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Bishop raps Ibrahim Ali's 'burn Bibles' statement

Catholic Bishop Dr Paul Tan Chee Ing is appalled by Perkasa chief Ibrahim Ali's statement urging Muslims to burn Bibles that use the term ‘Allah' for God, describing it as "an incendiary statement that far exceeds the bounds of civil discourse in Malaysia".

The head of the Catholic Church in the Malacca-Johor diocese, Bishop Paul Tan, said that now that Ibrahim's "incendiary remarks are in the public domain, let's wait and see what the authorities will do about it".

"If there is going to be any point to that slogan ‘1Malaysia' then this is the time when we can see for ourselves if the concept is mere sloganeering to win votes or an earnest of the government's desire to unite the people in all their diversity," argued the prelate.

ibrahim ali press conference at his home in taman melawatiIt was reportedthat the Pasir Mas MP urged Muslims to seize and burn copies of the BM Bibles, Alkitab, to stop the Christians from offending the religious sensitivities of Muslims.

"Muslims must unite to protect their religion. They must seize those Bibles, including the Malay editions, which contained the term ‘Allah' and other Arabic religious terms, and burn them. This is the way to show our anger against disrespect to our sensitivity," websiteFree Malaysia Today quoted Ibrahim as telling a press conference after delivering his presidential speech at a Perkasa convention in Penang.

The keynote speech at the '2013 Penang Malays Economic and Education Transformation' convention was delivered by former prime minister Dr Mahathir Mohamad.

Bishop Paul Tan said he was for freedom of speech but that right does not excuse someone crying "fire" in a crowded theatre even if the crier was motivated to call attention to defects in the fire-fighting equipment in the house.

"The right to free speech does not absolve one of responsibility to protect the rights of others," he opined.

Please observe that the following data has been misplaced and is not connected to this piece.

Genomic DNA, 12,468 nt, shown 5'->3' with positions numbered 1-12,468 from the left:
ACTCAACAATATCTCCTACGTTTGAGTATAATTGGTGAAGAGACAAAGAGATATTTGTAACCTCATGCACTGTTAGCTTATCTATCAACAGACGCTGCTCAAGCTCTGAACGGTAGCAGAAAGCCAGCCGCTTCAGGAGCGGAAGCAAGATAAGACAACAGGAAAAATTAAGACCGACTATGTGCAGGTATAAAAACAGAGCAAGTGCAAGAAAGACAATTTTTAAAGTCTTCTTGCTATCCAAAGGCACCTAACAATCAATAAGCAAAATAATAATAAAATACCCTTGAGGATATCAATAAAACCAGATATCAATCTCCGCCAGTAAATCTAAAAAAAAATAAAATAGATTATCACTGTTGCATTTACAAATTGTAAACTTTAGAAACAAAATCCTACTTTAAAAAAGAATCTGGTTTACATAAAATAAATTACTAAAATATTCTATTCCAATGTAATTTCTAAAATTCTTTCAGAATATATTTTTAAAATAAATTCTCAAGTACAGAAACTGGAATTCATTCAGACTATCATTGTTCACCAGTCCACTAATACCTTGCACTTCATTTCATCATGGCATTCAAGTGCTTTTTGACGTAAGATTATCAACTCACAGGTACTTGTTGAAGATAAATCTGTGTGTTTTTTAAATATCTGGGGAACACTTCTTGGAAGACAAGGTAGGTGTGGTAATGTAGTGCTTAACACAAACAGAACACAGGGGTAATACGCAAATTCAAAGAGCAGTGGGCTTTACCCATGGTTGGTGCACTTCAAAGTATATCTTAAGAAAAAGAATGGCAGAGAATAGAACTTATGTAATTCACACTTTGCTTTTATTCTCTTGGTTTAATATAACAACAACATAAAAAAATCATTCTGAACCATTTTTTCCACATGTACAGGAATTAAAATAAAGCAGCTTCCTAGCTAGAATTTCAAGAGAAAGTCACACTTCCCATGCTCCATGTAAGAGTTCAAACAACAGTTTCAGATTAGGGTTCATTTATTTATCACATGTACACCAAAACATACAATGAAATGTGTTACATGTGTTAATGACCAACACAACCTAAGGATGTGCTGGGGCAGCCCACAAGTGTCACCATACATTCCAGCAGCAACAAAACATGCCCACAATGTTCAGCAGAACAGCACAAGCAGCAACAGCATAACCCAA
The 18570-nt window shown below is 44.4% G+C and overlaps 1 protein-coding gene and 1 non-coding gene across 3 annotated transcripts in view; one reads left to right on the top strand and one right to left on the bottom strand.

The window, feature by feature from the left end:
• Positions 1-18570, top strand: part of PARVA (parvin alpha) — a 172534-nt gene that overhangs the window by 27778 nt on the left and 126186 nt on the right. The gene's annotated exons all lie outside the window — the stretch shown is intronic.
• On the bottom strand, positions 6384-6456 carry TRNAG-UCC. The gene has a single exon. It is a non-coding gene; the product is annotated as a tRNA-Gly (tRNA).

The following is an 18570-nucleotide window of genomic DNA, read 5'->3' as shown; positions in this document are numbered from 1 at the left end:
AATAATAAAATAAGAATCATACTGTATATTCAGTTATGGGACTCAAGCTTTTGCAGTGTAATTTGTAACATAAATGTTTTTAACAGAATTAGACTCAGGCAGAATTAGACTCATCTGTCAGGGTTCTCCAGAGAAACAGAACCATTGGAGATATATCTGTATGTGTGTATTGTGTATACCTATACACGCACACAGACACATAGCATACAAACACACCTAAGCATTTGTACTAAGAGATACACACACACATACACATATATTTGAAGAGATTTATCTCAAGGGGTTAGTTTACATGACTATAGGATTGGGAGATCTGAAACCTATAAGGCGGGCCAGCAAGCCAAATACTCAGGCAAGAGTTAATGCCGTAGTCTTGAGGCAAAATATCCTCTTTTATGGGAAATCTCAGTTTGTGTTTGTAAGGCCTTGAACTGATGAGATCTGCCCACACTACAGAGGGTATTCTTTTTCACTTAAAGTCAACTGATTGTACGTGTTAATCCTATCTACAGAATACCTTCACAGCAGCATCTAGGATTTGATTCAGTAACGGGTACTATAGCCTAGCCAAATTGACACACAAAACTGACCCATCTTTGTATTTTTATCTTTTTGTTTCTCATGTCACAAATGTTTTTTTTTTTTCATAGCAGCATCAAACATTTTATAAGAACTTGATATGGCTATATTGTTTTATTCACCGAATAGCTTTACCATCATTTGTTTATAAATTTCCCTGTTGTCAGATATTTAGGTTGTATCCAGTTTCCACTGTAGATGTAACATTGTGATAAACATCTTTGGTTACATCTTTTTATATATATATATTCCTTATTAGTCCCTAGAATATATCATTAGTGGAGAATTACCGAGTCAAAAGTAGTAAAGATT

'Shoot first and verify later'

The Catholic leader said the ostensible grounds for Ibrahim's call - apolice report that alleged that two men had distributed Bibles to Muslim students at the entrance to a secondary school in Jelutong, Penang - does not furnish good reason to discard the bounds of civil discourse and opt for the inflammatory that could lead to disrupting the fragile harmony of an already strained society of diverse religious and cultural sensitivities.

NONE"In recent years, we have heard of alleged Christian plots to topple Islam as the official religion of the country and sundry other reports of Christian proselytising of Muslims - all of which were alleged and not proven," observed the Jesuit-trained prelate.

"This alone should give pause to those apt to use the latest allegation of Christian proselytisation of Muslims as grist for more Christian bashing.

"It seems the absence of confirmation of past allegations is no restraint on current propensities to shoot first and verify later," asserted the bishop.

"This leaves matters in the hands of the authors of that concept of ‘1Malaysia' - whether they are purveyors of hype or promoters of a new Malaysia in which minorities are not targeted to suit the electoral calculations of those threatened by a surge in public consciousness," he added.

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